Background: Tracheostomy is more hazardous in the pediatric population than in adults (Paediatr Nurs, 17, 2005, 38; Int J Pediatr Otorhinolaryngol, 67, 2003, 7; J R Soc Med, 89, 1996, 188). Airway management in these children and infants is potentially challenging. Previous case series of pediatric tracheostomy published in the surgical journals make little mention of anesthetic techniques used and do not describe airway management. The aim of this study was to review the anesthetic, and in particular the airway management of children undergoing tracheostomy at Great Ormond Street Hospital (GOSH).
Methods: Between September 2004 and December 2007, the ENT surgical database showed that 109 children had a surgical tracheostomy performed at GOSH. We were only able to locate the notes of 100 of these cases. The anesthetic records of these 100 patients undergoing tracheostomy were analyzed retrospectively.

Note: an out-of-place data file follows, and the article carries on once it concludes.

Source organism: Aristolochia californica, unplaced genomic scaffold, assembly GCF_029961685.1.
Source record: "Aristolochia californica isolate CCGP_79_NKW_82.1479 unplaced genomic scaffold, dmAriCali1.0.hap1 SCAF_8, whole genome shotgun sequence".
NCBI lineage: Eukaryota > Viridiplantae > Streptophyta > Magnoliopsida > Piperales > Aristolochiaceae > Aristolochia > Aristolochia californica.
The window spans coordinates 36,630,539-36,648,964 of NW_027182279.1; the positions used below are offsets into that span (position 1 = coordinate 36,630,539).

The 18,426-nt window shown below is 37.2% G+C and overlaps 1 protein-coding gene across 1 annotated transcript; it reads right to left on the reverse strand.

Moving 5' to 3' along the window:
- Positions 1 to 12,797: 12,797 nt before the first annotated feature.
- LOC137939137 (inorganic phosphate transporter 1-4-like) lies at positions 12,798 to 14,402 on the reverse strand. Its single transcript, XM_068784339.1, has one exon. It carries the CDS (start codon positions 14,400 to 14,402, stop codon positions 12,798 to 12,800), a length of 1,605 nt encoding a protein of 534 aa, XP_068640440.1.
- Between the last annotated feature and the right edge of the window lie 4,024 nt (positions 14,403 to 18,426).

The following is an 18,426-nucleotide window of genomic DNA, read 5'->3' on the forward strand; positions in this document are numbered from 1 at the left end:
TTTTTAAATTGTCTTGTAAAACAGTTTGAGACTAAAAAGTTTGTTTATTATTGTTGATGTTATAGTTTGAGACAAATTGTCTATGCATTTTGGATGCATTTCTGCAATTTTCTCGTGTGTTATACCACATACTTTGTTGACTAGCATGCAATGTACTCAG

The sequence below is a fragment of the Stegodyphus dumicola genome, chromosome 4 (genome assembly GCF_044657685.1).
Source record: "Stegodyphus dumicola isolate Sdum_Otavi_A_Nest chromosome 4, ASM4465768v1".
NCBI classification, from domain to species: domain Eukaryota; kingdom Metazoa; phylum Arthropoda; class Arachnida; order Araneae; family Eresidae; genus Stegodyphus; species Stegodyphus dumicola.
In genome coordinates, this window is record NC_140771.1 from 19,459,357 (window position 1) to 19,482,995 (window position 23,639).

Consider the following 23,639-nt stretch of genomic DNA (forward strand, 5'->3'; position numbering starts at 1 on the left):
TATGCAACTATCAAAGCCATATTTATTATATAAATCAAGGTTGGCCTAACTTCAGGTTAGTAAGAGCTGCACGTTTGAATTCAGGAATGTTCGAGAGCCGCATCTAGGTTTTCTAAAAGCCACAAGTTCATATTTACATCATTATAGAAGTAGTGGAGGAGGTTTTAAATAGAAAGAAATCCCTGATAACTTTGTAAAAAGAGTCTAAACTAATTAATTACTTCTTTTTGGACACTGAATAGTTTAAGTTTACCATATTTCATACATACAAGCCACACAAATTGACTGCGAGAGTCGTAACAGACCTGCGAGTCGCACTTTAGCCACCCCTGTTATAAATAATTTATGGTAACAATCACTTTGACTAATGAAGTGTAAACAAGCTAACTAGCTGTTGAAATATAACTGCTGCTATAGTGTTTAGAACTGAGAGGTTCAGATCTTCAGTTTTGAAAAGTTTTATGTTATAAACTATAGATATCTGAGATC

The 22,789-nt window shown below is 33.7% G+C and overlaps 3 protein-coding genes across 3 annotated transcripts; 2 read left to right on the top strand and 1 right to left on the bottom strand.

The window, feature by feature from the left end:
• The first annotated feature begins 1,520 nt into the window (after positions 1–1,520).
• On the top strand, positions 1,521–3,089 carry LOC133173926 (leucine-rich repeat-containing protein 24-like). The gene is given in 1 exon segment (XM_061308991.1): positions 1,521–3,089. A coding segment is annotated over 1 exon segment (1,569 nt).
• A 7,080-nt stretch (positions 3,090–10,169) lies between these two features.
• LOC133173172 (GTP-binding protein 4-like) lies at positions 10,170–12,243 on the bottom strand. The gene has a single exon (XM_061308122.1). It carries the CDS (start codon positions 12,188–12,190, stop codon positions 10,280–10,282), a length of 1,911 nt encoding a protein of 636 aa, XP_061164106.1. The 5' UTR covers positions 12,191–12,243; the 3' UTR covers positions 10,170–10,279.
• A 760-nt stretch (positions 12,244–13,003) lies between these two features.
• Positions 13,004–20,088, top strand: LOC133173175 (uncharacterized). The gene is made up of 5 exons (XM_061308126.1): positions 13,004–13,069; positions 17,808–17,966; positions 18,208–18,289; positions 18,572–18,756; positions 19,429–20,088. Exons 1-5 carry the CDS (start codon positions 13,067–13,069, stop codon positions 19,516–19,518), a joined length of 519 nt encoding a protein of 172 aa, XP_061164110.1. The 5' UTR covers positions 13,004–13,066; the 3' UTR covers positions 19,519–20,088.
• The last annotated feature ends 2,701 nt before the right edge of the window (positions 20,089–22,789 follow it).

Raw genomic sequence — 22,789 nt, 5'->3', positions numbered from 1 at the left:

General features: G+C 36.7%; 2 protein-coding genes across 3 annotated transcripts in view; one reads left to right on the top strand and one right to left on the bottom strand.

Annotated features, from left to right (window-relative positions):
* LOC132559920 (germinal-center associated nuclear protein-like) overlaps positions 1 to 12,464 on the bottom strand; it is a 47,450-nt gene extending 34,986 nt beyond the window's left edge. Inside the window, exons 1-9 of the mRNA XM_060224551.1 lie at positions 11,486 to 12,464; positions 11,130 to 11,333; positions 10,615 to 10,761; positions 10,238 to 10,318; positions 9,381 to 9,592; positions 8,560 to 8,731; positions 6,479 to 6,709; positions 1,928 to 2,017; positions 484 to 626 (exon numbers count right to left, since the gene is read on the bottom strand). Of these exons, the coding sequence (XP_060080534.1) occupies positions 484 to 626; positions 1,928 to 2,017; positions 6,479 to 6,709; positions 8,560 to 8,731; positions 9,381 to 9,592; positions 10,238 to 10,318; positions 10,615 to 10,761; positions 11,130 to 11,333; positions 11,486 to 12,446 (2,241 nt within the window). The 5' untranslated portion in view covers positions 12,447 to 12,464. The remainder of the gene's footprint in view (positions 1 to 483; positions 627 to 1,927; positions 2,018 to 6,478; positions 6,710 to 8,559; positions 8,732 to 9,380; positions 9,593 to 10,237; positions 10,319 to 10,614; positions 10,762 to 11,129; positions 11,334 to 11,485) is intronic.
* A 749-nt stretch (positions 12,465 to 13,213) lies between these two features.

Results: Ninety-four percent (94/100) of tracheostomies were elective, and 6% (6/100) were emergency. In this study, 26% (26/100) of children were recorded as difficult to intubate. These difficult airways were managed as follows: 10/26 used a laryngeal mask airway (LMA), 5/26 were managed with facemask alone, 3/26 had fiber-optic intubation, 5/26 had surgical intubation and 2/26 were intubated with the aid of a bougie and cricoid pressure.
Conclusions: This case series demonstrates that intubation is difficult in up to 26% of children presenting for tracheostomy. While intubation of the trachea remains the preferred option when anesthetizing children for tracheostomy, the LMA or facemask can provide a successful airway where intubation is not possible. The use of the LMA or facemask may therefore be life saving in the unintubatable child.